By Bob Allen
A Southern Baptist seminary professor says Fred Craddock, one of the most influential preachers in the last half century who died March 7 at age 86, was “dead wrong” in his fundamental assertion that good preaching should start with the hearer rather than the text.
Jason Allen, president of Midwestern Baptist Theological Seminary in Kansas City, Mo., said in a blog March 9 that Craddock’s seminal 1971 book As One Without Authority helped set the stage for modern preaching that has been described as “a mild-mannered man encouraging mild-mannered people to be more mild-mannered.”
Allen, 38, won the Clyde T. Francisco Preaching Award at Southern Baptist Theological Seminary in Louisville, Ky. — where he earned both his master’s and Ph.D. degrees and served both on faculty and administration before his election as Midwestern’s fifth president in 2012.
Allen said Craddock, a longtime professor at Candler School of Theology at Methodist-affiliated Emory University and an ordained minister in the Christian Church (Disciples of Christ), “argued preaching was in hopeless decline and the church must reinvent homiletics or forfeit the sermon altogether.”
Allen said at the core of Craddock’s critique was the issue of authority.
“According to Craddock, the modern preacher cannot — and perhaps should not — preach with authority,” he said. “Thus, in the words of Craddock, the preacher exists as one without authority.”
“In a sense, Craddock’s diagnosis was right,” Allen observed. “The modern mind may well be adverse to authority and disinclined to trust the ‘sage on the stage.’ Nonetheless, his prescription was dead wrong. Where there is no authority, there is no true preaching.”
Allen said preaching authority is “established by the Scriptures,” “emboldened by the Spirit” and “enhanced by a life of integrity and ministerial credibility” on the part of the preacher.
He said the sermon’s authority is further enriched by the delivery itself.
“Church members are not fools,” Allen said. “They ask themselves, ‘Does the preacher believe his own message?’ If the preacher does not believe the sermon, why should they?”
Reporting on his death March 8, CNN described Craddock as a “pulpit giant” who was “like no other preacher you have ever heard.”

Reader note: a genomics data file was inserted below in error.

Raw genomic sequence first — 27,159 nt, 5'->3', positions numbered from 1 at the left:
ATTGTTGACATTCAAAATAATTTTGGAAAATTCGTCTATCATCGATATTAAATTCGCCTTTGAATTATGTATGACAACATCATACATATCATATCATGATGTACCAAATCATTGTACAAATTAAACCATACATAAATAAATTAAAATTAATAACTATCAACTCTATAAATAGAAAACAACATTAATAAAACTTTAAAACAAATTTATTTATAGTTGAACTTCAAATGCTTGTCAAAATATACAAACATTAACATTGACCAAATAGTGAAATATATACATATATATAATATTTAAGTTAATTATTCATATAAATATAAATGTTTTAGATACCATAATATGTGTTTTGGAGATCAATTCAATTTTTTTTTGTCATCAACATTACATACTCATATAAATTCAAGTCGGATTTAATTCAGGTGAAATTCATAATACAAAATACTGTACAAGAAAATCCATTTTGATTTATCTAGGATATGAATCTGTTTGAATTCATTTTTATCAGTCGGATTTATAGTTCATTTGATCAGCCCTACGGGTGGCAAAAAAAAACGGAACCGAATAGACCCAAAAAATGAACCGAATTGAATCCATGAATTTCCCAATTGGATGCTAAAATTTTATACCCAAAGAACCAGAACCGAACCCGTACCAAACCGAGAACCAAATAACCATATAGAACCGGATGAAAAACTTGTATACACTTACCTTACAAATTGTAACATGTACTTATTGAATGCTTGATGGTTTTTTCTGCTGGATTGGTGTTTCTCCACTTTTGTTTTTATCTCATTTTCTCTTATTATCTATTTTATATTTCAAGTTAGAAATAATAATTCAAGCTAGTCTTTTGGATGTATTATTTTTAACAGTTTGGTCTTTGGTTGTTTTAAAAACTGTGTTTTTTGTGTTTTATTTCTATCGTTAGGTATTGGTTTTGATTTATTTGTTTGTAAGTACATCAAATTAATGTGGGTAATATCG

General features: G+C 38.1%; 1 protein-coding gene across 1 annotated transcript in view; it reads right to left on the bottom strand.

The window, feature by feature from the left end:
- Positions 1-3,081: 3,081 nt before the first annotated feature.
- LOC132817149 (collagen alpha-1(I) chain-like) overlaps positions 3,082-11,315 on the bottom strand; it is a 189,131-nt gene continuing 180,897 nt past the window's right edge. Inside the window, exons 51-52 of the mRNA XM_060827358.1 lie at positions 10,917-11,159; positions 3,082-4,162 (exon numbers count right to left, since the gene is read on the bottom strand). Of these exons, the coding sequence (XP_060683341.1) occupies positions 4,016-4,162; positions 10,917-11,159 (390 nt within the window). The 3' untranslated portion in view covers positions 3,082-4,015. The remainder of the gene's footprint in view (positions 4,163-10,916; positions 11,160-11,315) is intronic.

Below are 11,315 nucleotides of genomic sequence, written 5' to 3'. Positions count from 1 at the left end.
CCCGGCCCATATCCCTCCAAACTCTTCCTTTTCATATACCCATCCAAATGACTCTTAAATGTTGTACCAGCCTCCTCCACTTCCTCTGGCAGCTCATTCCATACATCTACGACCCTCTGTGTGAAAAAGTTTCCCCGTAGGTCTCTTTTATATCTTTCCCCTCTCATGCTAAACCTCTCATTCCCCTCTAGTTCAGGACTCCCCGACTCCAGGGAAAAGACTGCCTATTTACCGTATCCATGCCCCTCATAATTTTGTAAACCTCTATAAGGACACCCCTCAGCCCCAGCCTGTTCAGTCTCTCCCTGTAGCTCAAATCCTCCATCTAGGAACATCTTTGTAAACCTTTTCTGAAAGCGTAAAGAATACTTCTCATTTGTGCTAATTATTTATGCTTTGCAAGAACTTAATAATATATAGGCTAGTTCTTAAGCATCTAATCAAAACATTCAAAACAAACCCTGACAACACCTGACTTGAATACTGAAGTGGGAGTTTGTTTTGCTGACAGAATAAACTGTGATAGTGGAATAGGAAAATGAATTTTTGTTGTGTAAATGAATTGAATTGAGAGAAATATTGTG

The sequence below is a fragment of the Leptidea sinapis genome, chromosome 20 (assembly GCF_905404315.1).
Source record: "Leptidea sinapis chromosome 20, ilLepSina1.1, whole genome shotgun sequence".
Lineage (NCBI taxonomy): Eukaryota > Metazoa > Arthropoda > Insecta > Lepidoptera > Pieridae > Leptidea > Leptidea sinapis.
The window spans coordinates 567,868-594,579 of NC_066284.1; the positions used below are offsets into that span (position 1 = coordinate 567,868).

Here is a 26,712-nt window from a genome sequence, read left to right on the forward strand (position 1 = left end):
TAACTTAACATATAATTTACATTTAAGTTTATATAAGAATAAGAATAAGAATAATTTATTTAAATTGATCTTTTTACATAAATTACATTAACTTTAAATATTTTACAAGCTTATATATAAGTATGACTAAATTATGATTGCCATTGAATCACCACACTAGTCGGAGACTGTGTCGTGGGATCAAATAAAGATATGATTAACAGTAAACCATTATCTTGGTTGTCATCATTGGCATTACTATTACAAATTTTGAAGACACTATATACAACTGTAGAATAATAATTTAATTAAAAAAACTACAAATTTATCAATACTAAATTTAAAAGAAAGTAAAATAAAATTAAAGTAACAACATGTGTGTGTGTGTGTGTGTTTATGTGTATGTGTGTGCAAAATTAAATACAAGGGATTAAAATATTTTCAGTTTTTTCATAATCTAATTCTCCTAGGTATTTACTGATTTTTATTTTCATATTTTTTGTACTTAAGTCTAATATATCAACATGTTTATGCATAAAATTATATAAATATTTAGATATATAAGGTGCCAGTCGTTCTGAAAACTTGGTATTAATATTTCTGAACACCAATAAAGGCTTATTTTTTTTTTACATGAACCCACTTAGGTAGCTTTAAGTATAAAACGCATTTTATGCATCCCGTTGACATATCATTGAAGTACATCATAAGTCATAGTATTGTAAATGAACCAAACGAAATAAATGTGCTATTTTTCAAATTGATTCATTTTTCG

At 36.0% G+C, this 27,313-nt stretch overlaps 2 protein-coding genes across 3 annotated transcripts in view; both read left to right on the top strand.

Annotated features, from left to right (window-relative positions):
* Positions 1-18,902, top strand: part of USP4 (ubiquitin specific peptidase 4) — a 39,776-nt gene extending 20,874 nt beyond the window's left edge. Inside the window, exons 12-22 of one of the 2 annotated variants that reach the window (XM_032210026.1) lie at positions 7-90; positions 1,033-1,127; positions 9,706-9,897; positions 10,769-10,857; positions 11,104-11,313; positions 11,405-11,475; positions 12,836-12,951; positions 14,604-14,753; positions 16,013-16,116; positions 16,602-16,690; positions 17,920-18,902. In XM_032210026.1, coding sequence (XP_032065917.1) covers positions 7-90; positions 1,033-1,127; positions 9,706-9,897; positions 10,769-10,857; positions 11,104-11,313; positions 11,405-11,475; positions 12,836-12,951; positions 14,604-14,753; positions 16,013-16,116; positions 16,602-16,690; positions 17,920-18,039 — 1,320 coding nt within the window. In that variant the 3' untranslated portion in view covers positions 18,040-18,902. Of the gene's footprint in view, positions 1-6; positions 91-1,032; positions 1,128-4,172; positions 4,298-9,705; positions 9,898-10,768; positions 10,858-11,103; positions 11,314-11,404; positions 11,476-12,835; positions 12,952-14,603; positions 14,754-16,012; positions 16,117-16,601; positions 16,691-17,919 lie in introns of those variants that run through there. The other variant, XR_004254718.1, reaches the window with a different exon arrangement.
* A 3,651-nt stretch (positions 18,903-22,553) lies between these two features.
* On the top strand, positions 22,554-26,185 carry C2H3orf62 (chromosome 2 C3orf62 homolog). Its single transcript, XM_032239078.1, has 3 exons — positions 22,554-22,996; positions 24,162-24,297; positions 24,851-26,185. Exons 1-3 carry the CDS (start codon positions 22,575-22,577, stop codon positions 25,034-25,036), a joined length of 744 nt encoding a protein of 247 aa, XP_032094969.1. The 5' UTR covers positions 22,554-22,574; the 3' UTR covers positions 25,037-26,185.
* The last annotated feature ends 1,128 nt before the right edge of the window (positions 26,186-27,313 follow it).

Thomas Long, Craddock’s successor as the Bandy Distinguished Professor of Preaching at Candler, termed his predecessor “a national treasure” whose impact on preaching “is incalculable,” both in terms of scholarship and practice.
Long told the United Methodist Reporter that As One Without Authority “is arguably the most significant book in preaching to appear in the last 100 years.” In the book, Long explained, Craddock articulated a form of proclamation that he called “inductive preaching.”
“In the inductive approach, the preacher — instead of announcing the main idea of the sermon at the beginning and then unpacking that idea in three or more didactic ‘points’ — would work cooperatively with the hearers toward the disclosure of the sermon’s idea near the sermon’s end, usually experienced as a mutual discovery and shared burst of insight.”
In the 1991 E.Y. Mullins lectures on preaching, Craddock urged young preachers at Southern Seminary to think of the four Gospels as “not merely the source for preachers” but as preachers themselves.
Craddock said each of the four Gospel writers “preached Jesus Christ” in a different way. He delivered four separate lectures on Matthew’s presentation of Jesus as “the normative voice in matters of ethics, morals and relationships in the life of the church,” Mark’s “stand-up opponent of demonic forces in the world,” Luke’s portrayal of Jesus as the prophet who says what people “don’t want to hear but need to hear” and the one who made a “radical in-breaking of the grace of God” in John.
Craddock said preachers “do not honor” the Gospels by viewing them only as texts to be preached. “Let’s listen to them preach,” he urged. “See how they preached.”
Craddock also spoke at Southeastern Baptist Seminary, delivering the Adams Lectures on Preaching and the Pastoral Ministry. The series, inaugurated in 1976, is named after Theodore F. Adams, a former Baptist World Alliance President who taught 10 years at Southeastern after retiring from 32 years as pastor of First Baptist Church in Richmond, Va., and died in 1980 at age 81.